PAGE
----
The Wondersmith
Rewarding curiosity and gifting magic all over the Pacific Northwest
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This blog is an exploration of daily magic, featuring wild plants, creative recipes, meaningful ceremonies, and writings about our shared humanity. 

Welcome to the Wondersmith's Writings! Here you can find magical recipes featuring foraged ingredients, musings on food and ceremony, and meaningful rituals to explore your own everyday magic. Don't forgot to subscribe if you'd like to get a notification anytime I post a bit more magic! And if you'd like to support my goal to spread magic far and wide, consider contributing to my patreon program!

Conversation Rolls (With wild acorn and curly dock flour)

There is something so exciting to me about finding surprises in my food. I love reading about various traditions all over the world where things are tucked away in special or not-so-special meals, from the lucky almond in Norwegian Yule rice pudding to the sometimes-hilarious fortunes inside fortune cookies at take-out Chinese restaurants. Why not create your own fun holiday tradition around this idea? I present to you: wholesome gluten free dinner rolls containing a surprise to enjoy. These aren’t just harboring a little trinket, though, they offer the gift of conversation. Inside each roll is a question designed to promote an interesting discussion. Get to know your family members better! And better yet, once Uncle George goes off on yet another political ramble at the Thanksgiving table, hand him a roll and change the topic of conversation to something everyone can enjoy. Ah, now isn’t *that* magical? 

These rolls are designed to be gluten free, but are easily adapted to using normal flour as well. I’m including several recipes below with different qualities - feel free to pick your favorite or just tuck the conversation starters into your favorite roll recipe. They are made with two of my new favorite wild ingredients: acorn flour and curly dock flour. Here’s a little info on both:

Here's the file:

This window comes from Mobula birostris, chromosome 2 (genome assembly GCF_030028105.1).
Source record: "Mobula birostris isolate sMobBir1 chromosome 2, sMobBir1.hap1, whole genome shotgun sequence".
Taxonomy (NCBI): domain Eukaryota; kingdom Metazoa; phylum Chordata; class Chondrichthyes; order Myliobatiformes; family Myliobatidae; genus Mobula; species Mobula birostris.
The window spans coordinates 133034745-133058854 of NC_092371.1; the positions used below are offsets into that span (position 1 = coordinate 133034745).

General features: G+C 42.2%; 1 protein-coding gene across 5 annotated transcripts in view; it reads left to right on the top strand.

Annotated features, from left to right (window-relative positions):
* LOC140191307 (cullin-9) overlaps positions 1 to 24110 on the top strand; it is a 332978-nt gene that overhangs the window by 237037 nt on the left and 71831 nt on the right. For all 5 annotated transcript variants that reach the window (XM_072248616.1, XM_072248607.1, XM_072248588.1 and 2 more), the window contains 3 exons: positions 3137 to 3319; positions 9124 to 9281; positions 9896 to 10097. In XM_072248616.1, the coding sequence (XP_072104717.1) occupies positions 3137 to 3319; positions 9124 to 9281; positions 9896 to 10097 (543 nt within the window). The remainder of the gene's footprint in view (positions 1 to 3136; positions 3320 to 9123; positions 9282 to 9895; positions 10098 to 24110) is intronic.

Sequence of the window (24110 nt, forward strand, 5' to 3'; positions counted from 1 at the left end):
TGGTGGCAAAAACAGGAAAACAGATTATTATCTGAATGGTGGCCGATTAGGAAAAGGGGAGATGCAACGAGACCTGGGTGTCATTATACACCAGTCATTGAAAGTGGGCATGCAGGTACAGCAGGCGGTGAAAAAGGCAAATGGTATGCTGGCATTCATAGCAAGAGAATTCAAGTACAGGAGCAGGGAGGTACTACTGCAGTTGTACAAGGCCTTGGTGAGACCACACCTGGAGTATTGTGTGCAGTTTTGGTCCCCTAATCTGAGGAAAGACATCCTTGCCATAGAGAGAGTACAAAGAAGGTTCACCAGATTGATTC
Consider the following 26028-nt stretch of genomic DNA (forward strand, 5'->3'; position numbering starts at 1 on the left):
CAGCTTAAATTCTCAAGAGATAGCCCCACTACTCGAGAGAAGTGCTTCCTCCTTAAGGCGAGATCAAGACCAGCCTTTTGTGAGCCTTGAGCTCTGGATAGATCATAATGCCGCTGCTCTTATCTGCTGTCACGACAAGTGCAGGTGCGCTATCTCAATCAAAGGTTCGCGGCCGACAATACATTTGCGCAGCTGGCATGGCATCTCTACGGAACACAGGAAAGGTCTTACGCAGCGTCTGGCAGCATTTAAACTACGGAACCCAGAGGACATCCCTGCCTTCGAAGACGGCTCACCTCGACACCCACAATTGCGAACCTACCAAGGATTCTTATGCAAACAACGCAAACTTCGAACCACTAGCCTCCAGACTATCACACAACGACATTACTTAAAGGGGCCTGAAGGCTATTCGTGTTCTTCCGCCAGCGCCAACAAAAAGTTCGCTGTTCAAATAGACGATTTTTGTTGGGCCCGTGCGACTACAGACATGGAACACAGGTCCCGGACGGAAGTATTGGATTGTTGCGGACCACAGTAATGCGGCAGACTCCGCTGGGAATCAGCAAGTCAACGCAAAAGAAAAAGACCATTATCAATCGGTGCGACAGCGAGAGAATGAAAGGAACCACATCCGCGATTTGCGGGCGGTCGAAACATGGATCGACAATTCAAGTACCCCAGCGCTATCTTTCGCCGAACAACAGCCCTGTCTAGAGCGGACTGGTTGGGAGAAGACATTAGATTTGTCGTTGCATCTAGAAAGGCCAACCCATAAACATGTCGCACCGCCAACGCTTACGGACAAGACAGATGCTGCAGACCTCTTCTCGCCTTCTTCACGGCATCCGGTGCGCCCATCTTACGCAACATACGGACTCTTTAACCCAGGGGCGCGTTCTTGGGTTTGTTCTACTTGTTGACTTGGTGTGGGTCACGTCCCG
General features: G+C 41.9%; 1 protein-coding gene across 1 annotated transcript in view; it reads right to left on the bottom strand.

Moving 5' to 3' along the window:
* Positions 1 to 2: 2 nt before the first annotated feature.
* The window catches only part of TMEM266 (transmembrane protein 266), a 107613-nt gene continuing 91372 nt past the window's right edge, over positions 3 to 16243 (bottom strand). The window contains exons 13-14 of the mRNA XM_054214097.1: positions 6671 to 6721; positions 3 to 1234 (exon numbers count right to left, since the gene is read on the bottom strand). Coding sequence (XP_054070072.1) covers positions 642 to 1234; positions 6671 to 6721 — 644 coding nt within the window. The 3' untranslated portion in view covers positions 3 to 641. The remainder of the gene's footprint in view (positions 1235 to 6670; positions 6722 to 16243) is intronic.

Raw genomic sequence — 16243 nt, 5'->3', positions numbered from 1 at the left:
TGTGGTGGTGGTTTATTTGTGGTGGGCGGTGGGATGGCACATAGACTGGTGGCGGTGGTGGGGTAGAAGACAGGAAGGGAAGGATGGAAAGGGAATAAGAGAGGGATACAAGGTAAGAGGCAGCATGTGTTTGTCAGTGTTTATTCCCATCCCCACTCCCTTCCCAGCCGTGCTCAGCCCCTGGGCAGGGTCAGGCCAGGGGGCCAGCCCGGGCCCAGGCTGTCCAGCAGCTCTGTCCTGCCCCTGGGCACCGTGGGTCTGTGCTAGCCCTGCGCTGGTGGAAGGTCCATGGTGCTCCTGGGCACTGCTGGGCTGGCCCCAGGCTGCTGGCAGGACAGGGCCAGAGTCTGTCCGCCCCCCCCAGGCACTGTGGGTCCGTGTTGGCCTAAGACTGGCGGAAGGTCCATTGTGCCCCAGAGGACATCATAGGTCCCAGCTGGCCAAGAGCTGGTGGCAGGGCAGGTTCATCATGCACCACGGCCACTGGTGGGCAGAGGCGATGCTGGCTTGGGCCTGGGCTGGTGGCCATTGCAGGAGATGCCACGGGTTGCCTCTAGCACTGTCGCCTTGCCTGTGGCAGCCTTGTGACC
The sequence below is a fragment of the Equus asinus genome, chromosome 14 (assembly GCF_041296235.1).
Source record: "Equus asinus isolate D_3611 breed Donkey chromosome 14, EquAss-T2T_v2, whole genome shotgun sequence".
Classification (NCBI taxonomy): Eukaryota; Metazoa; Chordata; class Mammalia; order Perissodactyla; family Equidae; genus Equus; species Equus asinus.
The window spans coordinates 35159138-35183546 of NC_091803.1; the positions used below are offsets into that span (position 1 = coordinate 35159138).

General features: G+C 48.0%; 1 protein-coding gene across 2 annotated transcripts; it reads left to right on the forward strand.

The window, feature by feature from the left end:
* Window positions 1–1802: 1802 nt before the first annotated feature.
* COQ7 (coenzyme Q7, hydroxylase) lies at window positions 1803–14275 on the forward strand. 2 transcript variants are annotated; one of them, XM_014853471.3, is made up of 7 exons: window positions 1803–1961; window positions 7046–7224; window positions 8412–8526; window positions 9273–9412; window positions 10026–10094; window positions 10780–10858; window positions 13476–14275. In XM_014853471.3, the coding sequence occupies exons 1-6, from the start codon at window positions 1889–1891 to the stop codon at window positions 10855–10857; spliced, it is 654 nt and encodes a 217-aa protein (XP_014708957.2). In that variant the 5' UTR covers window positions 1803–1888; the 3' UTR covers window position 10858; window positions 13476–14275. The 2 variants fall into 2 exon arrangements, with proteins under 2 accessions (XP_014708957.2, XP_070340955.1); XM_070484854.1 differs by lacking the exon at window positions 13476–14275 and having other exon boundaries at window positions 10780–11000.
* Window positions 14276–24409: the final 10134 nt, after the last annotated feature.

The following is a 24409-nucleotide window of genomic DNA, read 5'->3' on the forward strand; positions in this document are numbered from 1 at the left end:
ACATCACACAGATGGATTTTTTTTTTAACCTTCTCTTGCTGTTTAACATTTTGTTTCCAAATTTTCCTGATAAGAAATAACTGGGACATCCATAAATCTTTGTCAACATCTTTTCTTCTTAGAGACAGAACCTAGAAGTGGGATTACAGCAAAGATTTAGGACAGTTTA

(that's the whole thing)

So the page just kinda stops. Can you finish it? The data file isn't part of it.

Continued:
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Acorn flour is like nothing else. It’s nutty, almost maple-like, and has a delicious caramel maple scent. It lends a subtle sweetness to baked goods and is fantastic in desserts and puddings (a lot of the nut is starch, so it can be used to thicken puddings in the same way cornstarch is used as long as they are cold-leached.) The downside to acorn flour is that it takes a LOT of processing. Fresh acorns contain very high levels of tannins, which are toxic to humans in that amount. (And they taste terrible - bitter and very drying in your mouth!) Once they are leached out, however, the acorns are absolutely delicious and nutritious. Here is a very quick overview of how I do it: I gather the acorns, shell them, put the freshly-shelled acorns through a meat grinder, dehydrate that meal, put that through a flour grinder with grinding stones, then leach the fine flour in cold water for a day in a shallow muslin strainer before dehydrating it and grinding it briefly one more time to break up the chunks. Whew, that was a mouthful. If you want to learn more about this process, I recommend John Kallas’s book “Edible Wild Plants.” John was who showed me this process and his book is a wealth of knowledge! If you don’t want to go through all of this bother (and I won’t hold it against you), you can often find acorn starch in Asian markets. 

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Curly dock flour is another new favorite of mine. Curly dock grows all over the Pacific Northwest and is easily spotted in the fall by its rust-colored stalks of flat seeds sticking out above the grasslands. The flour is fairly easy to make as well. I simply pluck the seeds from the stems, make sure they are thoroughly dry, then roast them in a 350F oven for 8 minutes or until they are slightly darker and fragrant. Then I let them cool and grind them, chaff and all, in my herb grinder to make a fine flour, then run them through my flour grinder to make it extra fine. This is much less sweet than the acorn flour and instead has a slightly bitter earthiness that pairs well with stronger flavors like chocolate or rosemary. The roasting really brings out the rich flavor of this plant (thank you Gather for the suggestion and inspiration!) If you’re not able to forage your own flour, you can easily substitute buckwheat or sorghum flour in the recipes below. 

Don’t forget to prepare your pieces of paper with questions on them. This task is easily done while the dough is rising. You can come up with your own ideas or find suggestions online - just search for “conversation starter questions.” You can write them by hand on colored paper or print them and cut out the pieces. Roll them up tightly before wrapping them in the dough. 

Here’s the basic flour mix recipe. I adapted this and the other recipes from the book “Gluten-Free Artisan Bread in Five Minutes A Day” (which is one of my favorite cookbooks and I highly recommend to anyone getting into gluten-free baking!) 

Wild Gluten Free Mix: 

6 parts white rice flour